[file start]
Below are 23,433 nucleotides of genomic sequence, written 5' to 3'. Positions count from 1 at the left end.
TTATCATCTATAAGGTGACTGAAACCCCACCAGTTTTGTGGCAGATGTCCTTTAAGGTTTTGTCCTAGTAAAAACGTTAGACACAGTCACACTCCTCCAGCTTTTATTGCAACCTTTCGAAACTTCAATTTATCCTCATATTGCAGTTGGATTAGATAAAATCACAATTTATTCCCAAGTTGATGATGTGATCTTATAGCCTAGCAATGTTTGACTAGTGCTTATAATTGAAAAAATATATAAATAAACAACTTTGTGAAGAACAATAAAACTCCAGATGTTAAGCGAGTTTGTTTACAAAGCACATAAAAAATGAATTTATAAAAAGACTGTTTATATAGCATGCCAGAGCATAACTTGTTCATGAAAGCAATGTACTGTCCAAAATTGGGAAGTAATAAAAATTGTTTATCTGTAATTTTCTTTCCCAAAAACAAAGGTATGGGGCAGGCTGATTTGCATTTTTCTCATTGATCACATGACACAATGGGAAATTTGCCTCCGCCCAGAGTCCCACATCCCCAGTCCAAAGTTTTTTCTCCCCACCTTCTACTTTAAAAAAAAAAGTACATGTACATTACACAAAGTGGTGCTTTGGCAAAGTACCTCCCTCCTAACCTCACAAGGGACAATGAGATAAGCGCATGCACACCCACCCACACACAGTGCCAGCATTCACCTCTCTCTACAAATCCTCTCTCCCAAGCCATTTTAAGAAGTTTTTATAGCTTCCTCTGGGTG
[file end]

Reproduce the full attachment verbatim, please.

Below are 23,433 nucleotides of genomic sequence, written 5' to 3'. Positions count from 1 at the left end.
TTATCATCTATAAGGTGACTGAAACCCCACCAGTTTTGTGGCAGATGTCCTTTAAGGTTTTGTCCTAGTAAAAACGTTAGACACAGTCACACTCCTCCAGCTTTTATTGCAACCTTTCGAAACTTCAATTTATCCTCATATTGCAGTTGGATTAGATAAAATCACAATTTATTCCCAAGTTGATGATGTGATCTTATAGCCTAGCAATGTTTGACTAGTGCTTATAATTGAAAAAATATATAAATAAACAACTTTGTGAAGAACAATAAAACTCCAGATGTTAAGCGAGTTTGTTTACAAAGCACATAAAAAATGAATTTATAAAAAGACTGTTTATATAGCATGCCAGAGCATAACTTGTTCATGAAAGCAATGTACTGTCCAAAATTGGGAAGTAATAAAAATTGTTTATCTGTAATTTTCTTTCCCAAAAACAAAGGTATGGGGCAGGCTGATTTGCATTTTTCTCATTGATCACATGACACAATGGGAAATTTGCCTCCGCCCAGAGTCCCACATCCCCAGTCCAAAGTTTTTTCTCCCCACCTTCTACTTTAAAAAAAAAAGTACATGTACATTACACAAAGTGGTGCTTTGGCAAAGTACCTCCCTCCTAACCTCACAAGGGACAATGAGATAAGCGCATGCACACCCACCCACACACAGTGCCAGCATTCACCTCTCTCTACAAATCCTCTCTCCCAAGCCATTTTAAGAAGTTTTTATAGCTTCCTCTGGGTG